EDIT 3/27/2013: Over the past few weeks I have received many comments my two most recent blogs. I apologize for not responding to your comments and questions. Please know that they are very important to me. I am travelling to the International Myeloma Workshop in Kyoto, Japan, and will respond on my return. In the meantime, if you have a medical question, please contact the IMF Hotline at 1-800-452-CURE (2873).
On Tuesday, March 12, we were excited to announce the launch of the IMF's BLACK SWAN RESEARCH INITIATIVEâ¢ (BSRIâ¢) to develop the first definitive cure for myeloma. The BSRI now joins the groundbreaking and innovative myeloma research the IMF has actively supported for more than twenty years.
Gratifyingly, the launch announcement is generating lots of enthusiasm ("Bring it on!" reads a post on our Facebook Page). It has also prompted questions from some patients who want to know how the BSRI will affect them depending on whether they are newly diagnosed or were diagnosed many years ago.
Let me explain by reviewing the key components of the Black Swan Research Initiative.
A combination of new myeloma treatment options available now and the availability of ultra-sensitive means of measuring the disease has set the stage for this unique approach to research.
Within the new paradigm of the BSRI, the definitive key to the cure is something we call MRD-Zeroâ¢. MRD stands for Minimal Residual Disease, and by measuring minimal residual disease we can determine how close a patient is to being cured of myeloma. With no detectable MRD, we are there.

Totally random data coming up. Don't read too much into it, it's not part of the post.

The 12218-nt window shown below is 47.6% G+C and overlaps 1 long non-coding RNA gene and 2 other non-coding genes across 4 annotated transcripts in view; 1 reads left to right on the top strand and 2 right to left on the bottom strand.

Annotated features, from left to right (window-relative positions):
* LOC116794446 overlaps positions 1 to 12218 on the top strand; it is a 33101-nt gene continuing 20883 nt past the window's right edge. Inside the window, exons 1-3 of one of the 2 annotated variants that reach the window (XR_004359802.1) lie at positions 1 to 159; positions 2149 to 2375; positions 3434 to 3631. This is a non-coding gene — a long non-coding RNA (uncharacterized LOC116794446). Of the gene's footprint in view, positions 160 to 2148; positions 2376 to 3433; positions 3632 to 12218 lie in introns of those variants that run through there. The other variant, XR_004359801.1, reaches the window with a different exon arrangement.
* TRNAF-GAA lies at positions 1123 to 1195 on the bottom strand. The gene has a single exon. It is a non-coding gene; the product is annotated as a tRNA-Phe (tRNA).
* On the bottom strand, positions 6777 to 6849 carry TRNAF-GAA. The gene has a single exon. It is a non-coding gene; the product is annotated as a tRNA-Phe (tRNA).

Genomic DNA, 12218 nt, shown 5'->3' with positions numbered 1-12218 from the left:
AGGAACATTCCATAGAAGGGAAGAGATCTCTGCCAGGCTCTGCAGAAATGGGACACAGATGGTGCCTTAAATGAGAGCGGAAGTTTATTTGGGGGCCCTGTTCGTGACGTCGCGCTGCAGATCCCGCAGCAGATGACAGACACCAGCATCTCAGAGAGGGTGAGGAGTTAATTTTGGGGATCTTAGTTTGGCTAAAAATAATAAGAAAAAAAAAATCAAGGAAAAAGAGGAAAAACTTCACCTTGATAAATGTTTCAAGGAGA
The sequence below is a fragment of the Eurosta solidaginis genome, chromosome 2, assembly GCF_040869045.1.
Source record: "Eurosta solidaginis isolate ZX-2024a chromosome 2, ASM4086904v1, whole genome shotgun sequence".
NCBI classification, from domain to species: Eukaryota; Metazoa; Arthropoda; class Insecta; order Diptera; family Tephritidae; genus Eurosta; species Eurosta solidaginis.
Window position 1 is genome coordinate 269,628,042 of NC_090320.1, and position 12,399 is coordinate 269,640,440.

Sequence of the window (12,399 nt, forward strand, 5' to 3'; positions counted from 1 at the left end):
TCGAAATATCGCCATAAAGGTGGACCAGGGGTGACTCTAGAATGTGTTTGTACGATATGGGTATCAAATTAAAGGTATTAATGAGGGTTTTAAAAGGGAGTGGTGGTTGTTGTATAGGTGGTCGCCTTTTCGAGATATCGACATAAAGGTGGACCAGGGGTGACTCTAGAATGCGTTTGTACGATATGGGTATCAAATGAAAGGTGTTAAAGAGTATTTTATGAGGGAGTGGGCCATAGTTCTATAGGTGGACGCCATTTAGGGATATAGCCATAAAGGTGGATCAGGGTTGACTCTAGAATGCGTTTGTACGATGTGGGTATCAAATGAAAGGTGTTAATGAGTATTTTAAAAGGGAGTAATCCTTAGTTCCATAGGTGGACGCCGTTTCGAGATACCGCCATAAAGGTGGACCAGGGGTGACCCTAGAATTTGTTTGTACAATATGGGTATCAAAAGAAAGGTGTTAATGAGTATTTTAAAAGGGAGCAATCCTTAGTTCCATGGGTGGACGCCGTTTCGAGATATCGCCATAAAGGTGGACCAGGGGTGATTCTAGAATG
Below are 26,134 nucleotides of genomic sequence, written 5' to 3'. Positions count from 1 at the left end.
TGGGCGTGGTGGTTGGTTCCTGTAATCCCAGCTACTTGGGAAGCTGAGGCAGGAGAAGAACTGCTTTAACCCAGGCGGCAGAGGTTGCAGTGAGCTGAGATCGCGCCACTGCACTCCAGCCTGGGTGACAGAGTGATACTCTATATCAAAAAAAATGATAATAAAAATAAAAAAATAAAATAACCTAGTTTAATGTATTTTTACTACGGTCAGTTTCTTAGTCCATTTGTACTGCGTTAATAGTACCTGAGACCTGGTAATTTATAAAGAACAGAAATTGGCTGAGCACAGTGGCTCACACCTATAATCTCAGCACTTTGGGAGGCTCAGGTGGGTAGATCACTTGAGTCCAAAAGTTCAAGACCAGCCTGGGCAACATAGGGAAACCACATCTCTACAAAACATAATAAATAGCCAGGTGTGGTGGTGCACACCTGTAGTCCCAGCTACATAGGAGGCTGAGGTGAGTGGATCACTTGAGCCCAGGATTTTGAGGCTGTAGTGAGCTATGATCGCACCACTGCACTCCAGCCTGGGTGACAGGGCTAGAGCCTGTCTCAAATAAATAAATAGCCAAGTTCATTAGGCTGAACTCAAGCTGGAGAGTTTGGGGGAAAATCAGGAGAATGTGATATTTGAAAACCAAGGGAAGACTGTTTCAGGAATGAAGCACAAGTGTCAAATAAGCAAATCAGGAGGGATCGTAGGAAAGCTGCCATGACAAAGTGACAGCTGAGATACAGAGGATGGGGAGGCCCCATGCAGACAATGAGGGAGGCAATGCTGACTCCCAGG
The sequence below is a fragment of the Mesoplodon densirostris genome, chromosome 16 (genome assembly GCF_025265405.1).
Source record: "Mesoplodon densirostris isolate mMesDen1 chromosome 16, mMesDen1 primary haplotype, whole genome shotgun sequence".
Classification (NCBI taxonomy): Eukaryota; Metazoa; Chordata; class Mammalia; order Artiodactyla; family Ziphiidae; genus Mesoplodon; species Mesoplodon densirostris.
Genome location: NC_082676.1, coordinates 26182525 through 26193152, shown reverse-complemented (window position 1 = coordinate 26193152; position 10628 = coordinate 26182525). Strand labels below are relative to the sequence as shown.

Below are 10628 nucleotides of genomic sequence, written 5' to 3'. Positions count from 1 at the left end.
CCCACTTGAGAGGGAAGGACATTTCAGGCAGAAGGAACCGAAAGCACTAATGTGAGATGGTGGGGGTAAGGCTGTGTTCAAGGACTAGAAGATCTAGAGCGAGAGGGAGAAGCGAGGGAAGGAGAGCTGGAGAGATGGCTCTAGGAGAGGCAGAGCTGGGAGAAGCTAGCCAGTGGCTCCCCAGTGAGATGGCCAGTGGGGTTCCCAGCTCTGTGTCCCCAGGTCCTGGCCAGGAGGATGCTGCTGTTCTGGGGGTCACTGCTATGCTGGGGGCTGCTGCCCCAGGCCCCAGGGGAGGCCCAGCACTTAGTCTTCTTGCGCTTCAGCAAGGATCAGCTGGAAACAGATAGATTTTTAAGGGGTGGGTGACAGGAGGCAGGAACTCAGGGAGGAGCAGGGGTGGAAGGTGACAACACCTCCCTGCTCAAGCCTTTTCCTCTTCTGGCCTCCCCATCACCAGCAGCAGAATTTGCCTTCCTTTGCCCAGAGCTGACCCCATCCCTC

Sophisticated, ultra-sensitive testing tools that can measure MRD on cellular and molecular levels will allow researchers to study individual myeloma patients at all stages to determine which treatments given at which times yield the best results. The best results, of course, will be the eradication of all residual disease.
Armed with that knowledge, acquired through clinical trials, we can begin to develop a cure for all myeloma patients.
The BSRI announcement focused on one avenue of curing myeloma for a subset of patients, but it is only the first step of many to come. Initial work began on the Black Swan Research Initiative in the summer of 2012, and while some early results are promising, a number of important ramifications will be revealed moving forward.
The important point in our announcement this week was to set out the framework for the Black Swan Research Initiative's unique approach to a cure. Now that we have, we hope you are as excited as we are to see what materializes as we unlock the mysteries of myeloma. Our goal is to have testing in place and clinical trials ready to start by year's end.